Introduction: Hepatitis C chronic infection has long been correlated with numerous systemic diseases, such as diabetes mellitus and hepatic steatosis. Recent studies have also revealed an association with atherosclerosis.Areas covered: An analysis is presented on the mechanisms through which the hepatitis C viral infection can lead to a systemic increase in pro-inflammatory markers, especially tumor necrosis factor-a and interleukin-6. The immunological imbalance created may, through different mechanisms, act on the metabolic pathways that contribute to the development of insulin resistance, the accumulation of lipids in the liver, and even the formation of atherosclerotic plaques. Moreover, an additional contributing factor to the above-mentioned metabolic derangements is the unopposed oxidative stress observed in chronic hepatitis C viral infection. The virus itself contributes to the formation of oxidative stress, through alterations in the trace metal homeostasis and its effect on pro-inflammatory cytokines, such as tumor necrosis factor-a.Expert opinion: The scope of this review is to emphasize the importance of the metabolic manifestations of hepatitis C viral infection and to elucidate the pathophysiological mechanisms behind their emergence.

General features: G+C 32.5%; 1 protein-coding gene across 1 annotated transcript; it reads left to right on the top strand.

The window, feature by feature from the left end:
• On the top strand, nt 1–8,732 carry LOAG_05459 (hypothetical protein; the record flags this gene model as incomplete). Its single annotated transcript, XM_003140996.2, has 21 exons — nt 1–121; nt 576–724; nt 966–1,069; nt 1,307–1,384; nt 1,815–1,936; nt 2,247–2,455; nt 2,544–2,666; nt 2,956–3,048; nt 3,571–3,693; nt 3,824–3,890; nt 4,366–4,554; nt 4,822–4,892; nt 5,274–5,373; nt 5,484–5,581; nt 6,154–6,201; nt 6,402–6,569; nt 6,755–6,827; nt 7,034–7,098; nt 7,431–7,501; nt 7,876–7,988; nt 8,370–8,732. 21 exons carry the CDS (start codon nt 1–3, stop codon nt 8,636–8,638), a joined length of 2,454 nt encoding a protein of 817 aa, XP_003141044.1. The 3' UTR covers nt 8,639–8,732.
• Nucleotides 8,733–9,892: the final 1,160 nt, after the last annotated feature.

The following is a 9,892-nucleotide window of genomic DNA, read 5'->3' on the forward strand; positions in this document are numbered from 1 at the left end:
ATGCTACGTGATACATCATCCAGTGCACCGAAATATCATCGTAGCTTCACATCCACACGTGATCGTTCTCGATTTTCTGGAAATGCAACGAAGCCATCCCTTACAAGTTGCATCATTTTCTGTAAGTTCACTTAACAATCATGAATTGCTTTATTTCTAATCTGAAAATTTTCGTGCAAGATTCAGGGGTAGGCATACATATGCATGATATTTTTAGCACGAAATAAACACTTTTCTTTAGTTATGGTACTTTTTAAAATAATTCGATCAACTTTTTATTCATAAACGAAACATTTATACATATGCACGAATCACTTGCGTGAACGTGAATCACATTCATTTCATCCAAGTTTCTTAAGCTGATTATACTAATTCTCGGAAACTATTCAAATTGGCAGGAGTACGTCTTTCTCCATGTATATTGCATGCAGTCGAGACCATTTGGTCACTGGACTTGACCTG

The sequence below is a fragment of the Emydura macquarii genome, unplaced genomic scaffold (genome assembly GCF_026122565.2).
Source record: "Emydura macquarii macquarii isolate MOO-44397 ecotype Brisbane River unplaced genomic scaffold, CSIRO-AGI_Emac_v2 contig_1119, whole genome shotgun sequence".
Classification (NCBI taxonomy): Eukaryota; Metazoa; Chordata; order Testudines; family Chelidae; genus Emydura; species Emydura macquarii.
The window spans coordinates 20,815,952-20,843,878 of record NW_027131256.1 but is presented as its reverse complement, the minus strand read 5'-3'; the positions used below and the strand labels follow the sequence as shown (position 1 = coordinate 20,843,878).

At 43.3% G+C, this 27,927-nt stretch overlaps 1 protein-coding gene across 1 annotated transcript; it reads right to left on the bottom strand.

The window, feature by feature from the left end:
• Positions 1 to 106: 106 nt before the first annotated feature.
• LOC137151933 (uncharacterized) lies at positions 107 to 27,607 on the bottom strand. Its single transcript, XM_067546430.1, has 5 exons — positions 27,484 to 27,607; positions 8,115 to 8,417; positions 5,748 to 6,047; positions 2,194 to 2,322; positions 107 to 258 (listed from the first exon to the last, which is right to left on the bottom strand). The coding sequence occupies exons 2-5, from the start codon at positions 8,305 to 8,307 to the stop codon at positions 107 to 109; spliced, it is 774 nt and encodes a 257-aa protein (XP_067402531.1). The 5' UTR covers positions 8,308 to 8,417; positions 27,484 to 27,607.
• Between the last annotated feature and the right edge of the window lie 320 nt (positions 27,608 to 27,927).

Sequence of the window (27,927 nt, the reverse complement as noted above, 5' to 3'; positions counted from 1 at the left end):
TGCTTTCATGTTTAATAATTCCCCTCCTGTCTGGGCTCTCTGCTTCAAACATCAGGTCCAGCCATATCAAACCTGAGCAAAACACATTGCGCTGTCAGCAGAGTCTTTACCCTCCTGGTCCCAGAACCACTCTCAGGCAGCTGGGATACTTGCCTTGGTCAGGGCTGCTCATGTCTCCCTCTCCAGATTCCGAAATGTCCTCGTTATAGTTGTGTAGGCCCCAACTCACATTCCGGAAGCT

Keywords: Cardiovascular risk; hepatitis C; insulin resistance; metabolic disease; oxidative stress; systemic inflammation.